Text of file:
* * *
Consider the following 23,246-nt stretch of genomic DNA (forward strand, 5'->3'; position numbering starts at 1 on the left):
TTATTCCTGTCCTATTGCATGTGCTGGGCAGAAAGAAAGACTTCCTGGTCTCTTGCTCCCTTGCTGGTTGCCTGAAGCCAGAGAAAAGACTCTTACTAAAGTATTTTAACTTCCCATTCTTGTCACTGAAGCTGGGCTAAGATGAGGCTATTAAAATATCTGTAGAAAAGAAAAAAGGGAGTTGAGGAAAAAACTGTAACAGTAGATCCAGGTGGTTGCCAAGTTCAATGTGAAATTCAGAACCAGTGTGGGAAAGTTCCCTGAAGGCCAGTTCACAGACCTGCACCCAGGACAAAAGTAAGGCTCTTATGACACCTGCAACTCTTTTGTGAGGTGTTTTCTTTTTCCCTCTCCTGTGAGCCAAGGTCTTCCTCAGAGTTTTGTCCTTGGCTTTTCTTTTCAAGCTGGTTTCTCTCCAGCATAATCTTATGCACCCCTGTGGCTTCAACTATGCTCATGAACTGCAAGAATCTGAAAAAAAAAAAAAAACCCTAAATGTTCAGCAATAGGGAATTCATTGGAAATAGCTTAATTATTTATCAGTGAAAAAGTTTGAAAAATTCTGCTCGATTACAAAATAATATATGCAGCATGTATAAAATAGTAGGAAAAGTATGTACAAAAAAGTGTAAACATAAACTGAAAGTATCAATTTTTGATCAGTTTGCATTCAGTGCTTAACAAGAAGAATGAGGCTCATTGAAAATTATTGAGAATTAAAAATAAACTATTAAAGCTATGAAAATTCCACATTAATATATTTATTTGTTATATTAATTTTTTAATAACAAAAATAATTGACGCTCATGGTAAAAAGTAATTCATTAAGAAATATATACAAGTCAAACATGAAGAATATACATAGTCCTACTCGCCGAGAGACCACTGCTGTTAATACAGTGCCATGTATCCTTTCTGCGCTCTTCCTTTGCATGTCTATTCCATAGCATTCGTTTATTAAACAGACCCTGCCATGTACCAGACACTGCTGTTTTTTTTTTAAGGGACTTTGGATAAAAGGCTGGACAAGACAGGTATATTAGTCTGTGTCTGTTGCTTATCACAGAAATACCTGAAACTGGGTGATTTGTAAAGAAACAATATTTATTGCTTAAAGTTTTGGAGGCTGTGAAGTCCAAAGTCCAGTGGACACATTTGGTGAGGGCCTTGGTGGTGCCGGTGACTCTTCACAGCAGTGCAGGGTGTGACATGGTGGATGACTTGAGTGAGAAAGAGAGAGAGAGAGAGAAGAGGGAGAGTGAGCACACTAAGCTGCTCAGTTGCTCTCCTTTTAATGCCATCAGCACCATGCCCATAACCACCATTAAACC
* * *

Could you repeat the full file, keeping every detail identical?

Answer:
Consider the following 23,246-nt stretch of genomic DNA (forward strand, 5'->3'; position numbering starts at 1 on the left):
TTATTCCTGTCCTATTGCATGTGCTGGGCAGAAAGAAAGACTTCCTGGTCTCTTGCTCCCTTGCTGGTTGCCTGAAGCCAGAGAAAAGACTCTTACTAAAGTATTTTAACTTCCCATTCTTGTCACTGAAGCTGGGCTAAGATGAGGCTATTAAAATATCTGTAGAAAAGAAAAAAGGGAGTTGAGGAAAAAACTGTAACAGTAGATCCAGGTGGTTGCCAAGTTCAATGTGAAATTCAGAACCAGTGTGGGAAAGTTCCCTGAAGGCCAGTTCACAGACCTGCACCCAGGACAAAAGTAAGGCTCTTATGACACCTGCAACTCTTTTGTGAGGTGTTTTCTTTTTCCCTCTCCTGTGAGCCAAGGTCTTCCTCAGAGTTTTGTCCTTGGCTTTTCTTTTCAAGCTGGTTTCTCTCCAGCATAATCTTATGCACCCCTGTGGCTTCAACTATGCTCATGAACTGCAAGAATCTGAAAAAAAAAAAAAAACCCTAAATGTTCAGCAATAGGGAATTCATTGGAAATAGCTTAATTATTTATCAGTGAAAAAGTTTGAAAAATTCTGCTCGATTACAAAATAATATATGCAGCATGTATAAAATAGTAGGAAAAGTATGTACAAAAAAGTGTAAACATAAACTGAAAGTATCAATTTTTGATCAGTTTGCATTCAGTGCTTAACAAGAAGAATGAGGCTCATTGAAAATTATTGAGAATTAAAAATAAACTATTAAAGCTATGAAAATTCCACATTAATATATTTATTTGTTATATTAATTTTTTAATAACAAAAATAATTGACGCTCATGGTAAAAAGTAATTCATTAAGAAATATATACAAGTCAAACATGAAGAATATACATAGTCCTACTCGCCGAGAGACCACTGCTGTTAATACAGTGCCATGTATCCTTTCTGCGCTCTTCCTTTGCATGTCTATTCCATAGCATTCGTTTATTAAACAGACCCTGCCATGTACCAGACACTGCTGTTTTTTTTTTAAGGGACTTTGGATAAAAGGCTGGACAAGACAGGTATATTAGTCTGTGTCTGTTGCTTATCACAGAAATACCTGAAACTGGGTGATTTGTAAAGAAACAATATTTATTGCTTAAAGTTTTGGAGGCTGTGAAGTCCAAAGTCCAGTGGACACATTTGGTGAGGGCCTTGGTGGTGCCGGTGACTCTTCACAGCAGTGCAGGGTGTGACATGGTGGATGACTTGAGTGAGAAAGAGAGAGAGAGAGAGAAGAGGGAGAGTGAGCACACTAAGCTGCTCAGTTGCTCTCCTTTTAATGCCATCAGCACCATGCCCATAACCACCATTAAACC